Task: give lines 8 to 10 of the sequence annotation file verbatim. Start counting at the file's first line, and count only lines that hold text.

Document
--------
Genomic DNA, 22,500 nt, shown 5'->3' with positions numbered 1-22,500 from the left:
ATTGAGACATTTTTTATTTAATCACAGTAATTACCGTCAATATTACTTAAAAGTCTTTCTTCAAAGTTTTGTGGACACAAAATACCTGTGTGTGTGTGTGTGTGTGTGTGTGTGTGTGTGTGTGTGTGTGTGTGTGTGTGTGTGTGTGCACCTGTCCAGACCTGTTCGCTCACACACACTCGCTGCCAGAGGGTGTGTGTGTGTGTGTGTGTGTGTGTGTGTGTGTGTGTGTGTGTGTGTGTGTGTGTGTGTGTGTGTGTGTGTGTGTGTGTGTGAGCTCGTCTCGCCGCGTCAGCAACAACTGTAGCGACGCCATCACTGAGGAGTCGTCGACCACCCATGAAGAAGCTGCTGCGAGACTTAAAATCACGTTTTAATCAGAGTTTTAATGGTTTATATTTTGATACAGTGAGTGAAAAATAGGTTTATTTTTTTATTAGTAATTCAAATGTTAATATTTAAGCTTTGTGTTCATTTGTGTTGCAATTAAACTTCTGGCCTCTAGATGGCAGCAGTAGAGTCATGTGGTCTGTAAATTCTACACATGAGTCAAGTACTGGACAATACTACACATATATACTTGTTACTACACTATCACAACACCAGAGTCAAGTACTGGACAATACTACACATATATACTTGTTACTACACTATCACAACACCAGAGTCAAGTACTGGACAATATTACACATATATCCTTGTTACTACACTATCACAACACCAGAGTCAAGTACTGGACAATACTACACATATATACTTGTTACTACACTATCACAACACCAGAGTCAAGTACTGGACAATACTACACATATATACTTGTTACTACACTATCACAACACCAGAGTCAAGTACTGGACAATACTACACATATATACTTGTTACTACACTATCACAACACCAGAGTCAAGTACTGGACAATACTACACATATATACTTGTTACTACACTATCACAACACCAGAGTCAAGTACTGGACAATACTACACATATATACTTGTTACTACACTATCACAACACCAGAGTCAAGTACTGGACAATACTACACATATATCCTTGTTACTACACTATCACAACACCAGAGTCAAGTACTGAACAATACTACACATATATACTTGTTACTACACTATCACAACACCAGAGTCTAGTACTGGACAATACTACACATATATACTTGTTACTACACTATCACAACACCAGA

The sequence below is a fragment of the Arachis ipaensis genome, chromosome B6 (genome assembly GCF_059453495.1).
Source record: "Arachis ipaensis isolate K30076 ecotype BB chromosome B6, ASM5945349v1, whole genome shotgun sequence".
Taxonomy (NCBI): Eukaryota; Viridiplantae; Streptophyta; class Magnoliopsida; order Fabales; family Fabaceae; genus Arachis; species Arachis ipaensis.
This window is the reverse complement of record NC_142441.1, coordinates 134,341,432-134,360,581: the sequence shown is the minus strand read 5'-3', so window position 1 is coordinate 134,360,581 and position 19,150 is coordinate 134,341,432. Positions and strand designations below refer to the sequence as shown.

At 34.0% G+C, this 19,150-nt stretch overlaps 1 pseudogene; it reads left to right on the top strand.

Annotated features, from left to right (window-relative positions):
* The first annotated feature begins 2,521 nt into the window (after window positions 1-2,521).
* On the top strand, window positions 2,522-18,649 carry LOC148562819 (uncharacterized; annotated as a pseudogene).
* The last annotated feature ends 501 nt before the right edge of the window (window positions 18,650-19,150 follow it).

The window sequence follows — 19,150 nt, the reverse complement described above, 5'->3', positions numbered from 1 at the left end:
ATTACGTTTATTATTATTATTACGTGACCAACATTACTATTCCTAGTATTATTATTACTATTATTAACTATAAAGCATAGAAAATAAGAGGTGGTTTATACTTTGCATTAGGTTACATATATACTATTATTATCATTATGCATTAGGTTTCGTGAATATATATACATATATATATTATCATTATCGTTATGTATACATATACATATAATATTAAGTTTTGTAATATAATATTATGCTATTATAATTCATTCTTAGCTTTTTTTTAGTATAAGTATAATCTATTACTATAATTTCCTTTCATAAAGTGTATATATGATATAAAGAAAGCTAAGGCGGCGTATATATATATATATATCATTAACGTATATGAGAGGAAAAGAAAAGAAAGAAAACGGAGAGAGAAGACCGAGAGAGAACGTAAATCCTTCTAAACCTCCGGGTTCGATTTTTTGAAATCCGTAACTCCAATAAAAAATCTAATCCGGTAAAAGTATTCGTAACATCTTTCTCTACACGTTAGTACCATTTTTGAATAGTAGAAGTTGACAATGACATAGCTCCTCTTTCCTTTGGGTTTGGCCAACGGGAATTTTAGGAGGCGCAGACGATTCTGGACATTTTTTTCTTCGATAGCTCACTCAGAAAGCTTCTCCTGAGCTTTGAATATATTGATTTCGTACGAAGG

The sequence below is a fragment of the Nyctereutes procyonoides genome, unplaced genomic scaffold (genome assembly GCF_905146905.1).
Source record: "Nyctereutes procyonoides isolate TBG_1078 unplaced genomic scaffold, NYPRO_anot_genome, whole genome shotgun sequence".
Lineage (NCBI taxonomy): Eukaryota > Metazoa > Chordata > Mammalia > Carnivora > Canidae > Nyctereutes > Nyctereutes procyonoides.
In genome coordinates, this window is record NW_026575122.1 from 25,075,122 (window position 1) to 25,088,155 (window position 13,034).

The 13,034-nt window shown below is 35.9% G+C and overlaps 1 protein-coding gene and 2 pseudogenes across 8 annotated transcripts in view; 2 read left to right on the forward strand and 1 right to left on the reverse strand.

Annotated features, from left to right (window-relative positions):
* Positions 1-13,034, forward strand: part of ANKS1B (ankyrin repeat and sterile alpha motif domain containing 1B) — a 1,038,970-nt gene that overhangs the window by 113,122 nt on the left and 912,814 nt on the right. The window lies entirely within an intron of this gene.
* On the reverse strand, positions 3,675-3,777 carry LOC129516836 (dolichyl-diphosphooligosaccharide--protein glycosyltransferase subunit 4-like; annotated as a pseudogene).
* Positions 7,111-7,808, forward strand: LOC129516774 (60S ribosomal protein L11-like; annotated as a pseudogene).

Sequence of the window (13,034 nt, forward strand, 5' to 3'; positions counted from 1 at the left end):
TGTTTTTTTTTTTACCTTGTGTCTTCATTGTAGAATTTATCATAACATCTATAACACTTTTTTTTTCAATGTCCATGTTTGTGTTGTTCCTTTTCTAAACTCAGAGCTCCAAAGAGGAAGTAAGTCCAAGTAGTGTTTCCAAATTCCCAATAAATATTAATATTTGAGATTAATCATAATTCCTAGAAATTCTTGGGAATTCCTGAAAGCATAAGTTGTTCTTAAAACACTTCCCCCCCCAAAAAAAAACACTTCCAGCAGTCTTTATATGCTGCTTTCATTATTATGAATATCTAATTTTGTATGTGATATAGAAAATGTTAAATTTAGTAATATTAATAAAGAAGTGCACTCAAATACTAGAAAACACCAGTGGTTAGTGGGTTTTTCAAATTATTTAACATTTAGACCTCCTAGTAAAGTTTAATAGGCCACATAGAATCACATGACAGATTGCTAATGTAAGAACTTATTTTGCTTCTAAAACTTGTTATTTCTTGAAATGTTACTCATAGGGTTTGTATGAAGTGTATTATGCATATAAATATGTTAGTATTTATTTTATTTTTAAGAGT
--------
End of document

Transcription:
Annotated features, from left to right (window-relative positions):
* The first annotated feature begins 2,521 nt into the window (after window positions 1-2,521).
* On the top strand, window positions 2,522-18,649 carry LOC148562819 (uncharacterized; annotated as a pseudogene).